In accordance with yet another feature of the invention, the luminescence conversion element comprises a plurality of layers with mutually different wavelength conversion properties.

In accordance with yet a further feature of the invention, the luminescence conversion element includes organic dye molecules in a plastic matrix, such as in a matrix of silicone, thermoplastic material, or thermosetting plastic material. The luminescence conversion element may also have organic dye molecules in an epoxy resin matrix or a polymethyl methacrylate matrix.

In accordance with yet again an added feature of the invention, the luminescence conversion element has at least one inorganic luminescence material selected from the group of phosphors. The inorganic luminescent material is preferably from the group of Ce-doped garnets, such as YAG:Ce.

In accordance with yet again an additional feature of the invention, the inorganic luminescent material is embedded in an epoxy resin matrix. It may also be embedded in a matrix formed of inorganic glass with a relatively low melting point.

Preferably, the inorganic luminescent material has a mean particle size of approximately 10 μm.

In accordance with yet again another feature of the invention, the luminescence conversion element is provided with a plurality of mutually different materials selected from the group consisting of organic and inorganic luminescent materials. The luminescence conversion element may include organic or inorganic dye molecules partly with and partly without a wavelength conversion effect.

In accordance with yet again a further feature of the invention, the luminescence conversion element includes light-diffusing particles. The component may also have a transparent encapsulation with light-diffusing particles.

In accordance with again an added feature of the invention, the luminescence conversion element comprises at least one luminescent 4f-organometallic compound.

A blue output -radiation is obtained if, in accordance with the invention, the luminescence conversion element includes a luminescent material that is luminescent in a blue region. The encapsulation may thereby be transparent with a blue luminescent material.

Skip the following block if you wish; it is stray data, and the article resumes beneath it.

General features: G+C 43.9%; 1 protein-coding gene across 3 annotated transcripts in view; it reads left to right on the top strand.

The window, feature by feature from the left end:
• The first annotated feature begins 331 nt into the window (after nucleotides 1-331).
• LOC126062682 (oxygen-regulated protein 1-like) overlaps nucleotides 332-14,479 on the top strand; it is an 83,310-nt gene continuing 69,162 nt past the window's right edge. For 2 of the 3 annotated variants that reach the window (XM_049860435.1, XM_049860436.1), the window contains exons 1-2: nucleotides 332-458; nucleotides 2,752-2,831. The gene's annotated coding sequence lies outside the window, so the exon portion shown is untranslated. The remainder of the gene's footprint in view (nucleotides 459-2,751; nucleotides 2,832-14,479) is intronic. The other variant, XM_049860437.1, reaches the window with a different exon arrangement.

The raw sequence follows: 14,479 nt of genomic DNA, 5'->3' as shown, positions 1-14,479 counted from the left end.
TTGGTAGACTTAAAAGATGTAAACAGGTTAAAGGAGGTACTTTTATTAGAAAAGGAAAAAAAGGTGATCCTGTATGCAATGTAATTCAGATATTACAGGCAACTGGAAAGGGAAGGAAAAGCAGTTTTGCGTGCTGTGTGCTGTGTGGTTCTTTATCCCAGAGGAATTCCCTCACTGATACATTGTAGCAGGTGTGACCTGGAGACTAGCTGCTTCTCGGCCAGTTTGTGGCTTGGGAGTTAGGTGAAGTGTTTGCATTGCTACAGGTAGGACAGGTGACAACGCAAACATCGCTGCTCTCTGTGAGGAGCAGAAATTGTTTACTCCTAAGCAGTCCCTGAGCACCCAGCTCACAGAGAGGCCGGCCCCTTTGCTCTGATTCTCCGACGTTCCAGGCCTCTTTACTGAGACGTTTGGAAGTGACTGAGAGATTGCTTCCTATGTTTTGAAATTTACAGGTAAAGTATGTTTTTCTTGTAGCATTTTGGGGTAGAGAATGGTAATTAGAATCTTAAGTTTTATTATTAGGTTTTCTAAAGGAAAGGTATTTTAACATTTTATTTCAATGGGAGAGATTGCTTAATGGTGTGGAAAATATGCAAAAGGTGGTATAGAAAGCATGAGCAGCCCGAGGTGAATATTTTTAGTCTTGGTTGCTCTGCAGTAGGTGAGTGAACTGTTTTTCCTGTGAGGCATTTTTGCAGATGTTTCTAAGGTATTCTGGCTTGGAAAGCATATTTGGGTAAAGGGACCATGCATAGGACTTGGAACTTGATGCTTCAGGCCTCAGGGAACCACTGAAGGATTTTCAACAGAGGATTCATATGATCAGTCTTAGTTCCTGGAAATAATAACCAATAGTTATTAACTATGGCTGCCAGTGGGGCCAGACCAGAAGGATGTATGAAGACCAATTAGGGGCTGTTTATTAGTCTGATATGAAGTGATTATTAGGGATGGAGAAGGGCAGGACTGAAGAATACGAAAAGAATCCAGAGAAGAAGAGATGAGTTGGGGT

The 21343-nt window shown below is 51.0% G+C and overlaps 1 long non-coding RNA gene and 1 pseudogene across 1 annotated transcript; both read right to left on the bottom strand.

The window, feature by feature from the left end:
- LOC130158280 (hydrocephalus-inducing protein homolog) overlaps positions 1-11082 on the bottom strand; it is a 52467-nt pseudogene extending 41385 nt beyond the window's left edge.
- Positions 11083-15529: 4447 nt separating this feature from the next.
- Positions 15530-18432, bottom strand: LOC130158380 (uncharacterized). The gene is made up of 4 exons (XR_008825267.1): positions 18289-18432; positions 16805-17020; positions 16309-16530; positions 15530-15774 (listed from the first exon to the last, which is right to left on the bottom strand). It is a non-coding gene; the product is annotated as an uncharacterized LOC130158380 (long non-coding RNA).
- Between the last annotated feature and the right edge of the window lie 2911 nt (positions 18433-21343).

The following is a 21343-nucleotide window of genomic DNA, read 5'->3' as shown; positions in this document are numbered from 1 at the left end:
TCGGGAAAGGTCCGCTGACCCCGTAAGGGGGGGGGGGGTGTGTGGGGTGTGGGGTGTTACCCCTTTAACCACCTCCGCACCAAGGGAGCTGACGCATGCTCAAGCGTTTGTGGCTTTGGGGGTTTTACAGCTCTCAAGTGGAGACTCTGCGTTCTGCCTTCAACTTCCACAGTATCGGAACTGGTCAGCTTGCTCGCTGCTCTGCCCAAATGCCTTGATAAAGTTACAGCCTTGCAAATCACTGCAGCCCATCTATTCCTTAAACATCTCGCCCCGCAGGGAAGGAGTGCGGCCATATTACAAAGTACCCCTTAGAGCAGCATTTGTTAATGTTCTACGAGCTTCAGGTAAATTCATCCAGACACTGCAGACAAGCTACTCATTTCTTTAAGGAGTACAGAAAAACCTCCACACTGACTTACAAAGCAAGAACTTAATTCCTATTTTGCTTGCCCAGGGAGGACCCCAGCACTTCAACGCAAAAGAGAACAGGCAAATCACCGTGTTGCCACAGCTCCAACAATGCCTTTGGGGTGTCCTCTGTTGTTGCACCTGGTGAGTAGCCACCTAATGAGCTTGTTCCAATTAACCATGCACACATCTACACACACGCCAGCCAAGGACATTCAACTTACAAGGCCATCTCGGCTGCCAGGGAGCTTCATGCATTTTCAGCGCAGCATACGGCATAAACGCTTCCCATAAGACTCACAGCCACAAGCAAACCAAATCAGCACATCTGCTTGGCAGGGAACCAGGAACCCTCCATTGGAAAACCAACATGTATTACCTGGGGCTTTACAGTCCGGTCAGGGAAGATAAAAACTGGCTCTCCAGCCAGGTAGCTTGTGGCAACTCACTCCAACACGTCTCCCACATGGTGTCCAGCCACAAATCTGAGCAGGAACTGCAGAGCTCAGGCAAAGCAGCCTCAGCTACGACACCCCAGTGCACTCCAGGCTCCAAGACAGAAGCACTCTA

As noted, the luminescence conversion encapsulation or the luminescence conversion layer may be produced from a resist or from a plastic, for example from a silicone, thermoplastic or thermosetting plastic material (epoxy and acrylate resins) used for the encapsulation of optoelectronic components. Furthermore, covering elements fabricated from thermoplastic materials, for example, can be used as the luminescence conversion encapsulation. All the above-mentioned materials can be treated with one or more luminescent materials in a simple manner.

A semiconductor component according to the invent-on can be realized in a particularly simple manner when the semiconductor body is arranged in a recess in an optionally prefabricated housing and the recess is provided with a covering element having the luminescence conversion layer. A semiconductor component of this type can be produced in large numbers in conventional production lines. For this purpose, all that is necessary, after the mounting of the semiconductor body in the housing, is to apply the covering element, for example a resist or casting resin layer or a prefabricated covering plate made of thermoplastic material, to the housing. Optionally, the recess in the housing may be filled with a transparent material, for example a transparent plastic, which does not alter in particular the wavelength of the light emitted by the semiconductor body or, however, if desired, may already be designed such that it effects luminescence conversion.

In a development of the semiconductor component according to the invention which is particularly preferred on account of the fact that it can be realized in a particularly simple manner, the semiconductor body is arranged in a recess in a housing which is optionally prefabricated and may already be provided with a lead frame and the recess is filled with an at least partially transparent casting resin, to which the luminescent material has already been added prior to the recess being sealed by casting. In this case, the luminescence conversion element is consequently provided by the potting of the semiconductor body that is provided with luminescent material.

A particularly preferred material for the production of the luminescence conversion element is epoxy resin, to which one or more. luminescent materials are added. However, it is also possible to use polymethyl methacrylate (PMMA) instead of epoxy resin.